25-year-old horse enthusiast and budding entrepreneur with a social justice bent Brianna Noble knew exactly what she was doing when she drove her horse trailer to downtown Oakland last week. She slung a Black Lives Matter sign, painted on cardboard, behind her saddle, and she rode into the protest looking regal, mighty, and she knows pretty unique.

"Horses bring attention," she said on Friday when she was one of the first protesters reporters and photographers gravitated toward. And in a subsequent interview with the Chronicle this week she says, "It’s not too often you see a black woman on a horse in Oakland. "I’m huge on a horse. I decided I’m going to give them something to look at."

Noble's image, complete with a cowboy-style bandanna for a face mask, has bounced across the globe as the international press — and Twitter — have covered the unrest across America. And with good reason — she upends iconic Hollywood stereotypes of usually white Americans riding into a conflict on horseback.

While black cowboys are nothing new — the Oakland Black Cowboy Association is 46 years old this year, and in Houston, a similar organization has made for viral video fodder at protests in recent days — a young black woman on a horse is a rarer sight, even for Americans.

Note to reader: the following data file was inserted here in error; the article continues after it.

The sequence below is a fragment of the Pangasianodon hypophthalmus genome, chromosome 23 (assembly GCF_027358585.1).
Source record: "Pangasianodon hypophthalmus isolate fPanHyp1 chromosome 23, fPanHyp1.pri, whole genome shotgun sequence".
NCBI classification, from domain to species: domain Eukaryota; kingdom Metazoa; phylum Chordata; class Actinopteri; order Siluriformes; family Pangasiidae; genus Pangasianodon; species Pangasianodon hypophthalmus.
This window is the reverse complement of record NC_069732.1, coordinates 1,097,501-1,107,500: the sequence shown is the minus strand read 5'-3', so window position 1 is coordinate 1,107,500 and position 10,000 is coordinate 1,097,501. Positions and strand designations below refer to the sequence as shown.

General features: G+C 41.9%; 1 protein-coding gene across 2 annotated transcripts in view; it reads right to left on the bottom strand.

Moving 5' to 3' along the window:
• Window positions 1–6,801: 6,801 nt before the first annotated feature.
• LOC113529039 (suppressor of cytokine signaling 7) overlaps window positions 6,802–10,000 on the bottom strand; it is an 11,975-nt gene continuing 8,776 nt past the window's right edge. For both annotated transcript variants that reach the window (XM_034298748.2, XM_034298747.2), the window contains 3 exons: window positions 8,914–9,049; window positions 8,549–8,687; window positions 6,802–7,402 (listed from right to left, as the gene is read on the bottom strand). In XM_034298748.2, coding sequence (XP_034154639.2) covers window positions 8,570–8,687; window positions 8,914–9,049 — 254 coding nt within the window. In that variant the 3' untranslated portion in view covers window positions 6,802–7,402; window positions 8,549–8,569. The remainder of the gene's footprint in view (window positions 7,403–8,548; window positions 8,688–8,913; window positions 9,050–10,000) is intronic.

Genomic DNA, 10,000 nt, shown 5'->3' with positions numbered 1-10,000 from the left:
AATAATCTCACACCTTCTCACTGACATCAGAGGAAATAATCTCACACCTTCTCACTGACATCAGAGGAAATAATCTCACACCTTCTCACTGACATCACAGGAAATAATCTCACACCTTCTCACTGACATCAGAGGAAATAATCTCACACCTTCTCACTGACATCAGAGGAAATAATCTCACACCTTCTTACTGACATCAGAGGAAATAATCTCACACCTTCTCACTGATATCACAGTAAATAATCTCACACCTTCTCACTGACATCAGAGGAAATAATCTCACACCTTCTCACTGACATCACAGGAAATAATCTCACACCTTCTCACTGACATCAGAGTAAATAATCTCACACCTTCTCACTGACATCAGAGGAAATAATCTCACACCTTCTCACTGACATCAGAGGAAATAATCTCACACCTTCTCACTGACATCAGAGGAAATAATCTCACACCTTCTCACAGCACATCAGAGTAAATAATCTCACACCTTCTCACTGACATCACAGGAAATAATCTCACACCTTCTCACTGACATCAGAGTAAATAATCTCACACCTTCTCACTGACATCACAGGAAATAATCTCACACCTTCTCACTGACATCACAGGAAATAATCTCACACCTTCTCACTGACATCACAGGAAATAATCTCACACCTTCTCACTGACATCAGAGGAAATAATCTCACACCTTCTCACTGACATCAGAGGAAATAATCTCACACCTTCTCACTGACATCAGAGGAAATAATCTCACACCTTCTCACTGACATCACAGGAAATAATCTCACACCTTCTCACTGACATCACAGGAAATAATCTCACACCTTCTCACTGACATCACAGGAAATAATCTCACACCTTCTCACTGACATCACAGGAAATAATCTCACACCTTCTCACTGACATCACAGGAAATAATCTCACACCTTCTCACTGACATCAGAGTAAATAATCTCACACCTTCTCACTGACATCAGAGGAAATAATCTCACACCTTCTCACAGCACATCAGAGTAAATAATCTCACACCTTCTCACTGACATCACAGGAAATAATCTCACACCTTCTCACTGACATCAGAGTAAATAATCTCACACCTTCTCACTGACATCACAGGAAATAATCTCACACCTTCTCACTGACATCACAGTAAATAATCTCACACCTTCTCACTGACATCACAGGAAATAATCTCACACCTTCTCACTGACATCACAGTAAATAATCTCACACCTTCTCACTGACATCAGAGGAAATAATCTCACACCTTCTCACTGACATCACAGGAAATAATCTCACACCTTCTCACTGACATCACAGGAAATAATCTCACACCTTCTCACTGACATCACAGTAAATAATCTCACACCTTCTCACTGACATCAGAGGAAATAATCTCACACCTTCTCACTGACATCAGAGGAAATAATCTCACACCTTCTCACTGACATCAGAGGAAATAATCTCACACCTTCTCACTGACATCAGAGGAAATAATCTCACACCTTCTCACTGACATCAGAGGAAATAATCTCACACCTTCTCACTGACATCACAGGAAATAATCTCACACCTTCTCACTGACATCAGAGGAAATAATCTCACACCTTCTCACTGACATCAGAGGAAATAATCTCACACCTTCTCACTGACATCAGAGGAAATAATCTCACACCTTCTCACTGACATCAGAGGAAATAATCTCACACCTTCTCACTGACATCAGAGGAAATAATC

Noble tells the Chronicle that she grew up among privileged white kids at an equestrian center in Pinole, even though she was not privileged herself. She followed her older sister into the horse world, and acknowledges, "It’s a very white world. It can be a hostile, racist place to be." Brianna is no stranger to other equestrians looking at her strangely and questioning how she got into horse riding.

But these days, she's using her unique knowledge for good, and two years ago she founded Mulatto Meadows, which trains and sells horses, and also seeks to provide horseback riding lessons to people of color and low-income kids.

"Horses change lives and inspire futures," says the organization website. "Our vision is to change the face of equine culture and inspire positive futures through horses."

Interestingly, as the Chronicle reveals, Noble's older sister, whom she followed into horse riding, is an officer in the SFPD. And Brianna says she didn't see her and her sister as being on opposite sides of the current unrest.

"To me it’s furthering the movement to have a black woman who wants to see change happen and things done correctly in the system,” Noble tells the paper. “I think that might be a big reason she’s a police officer."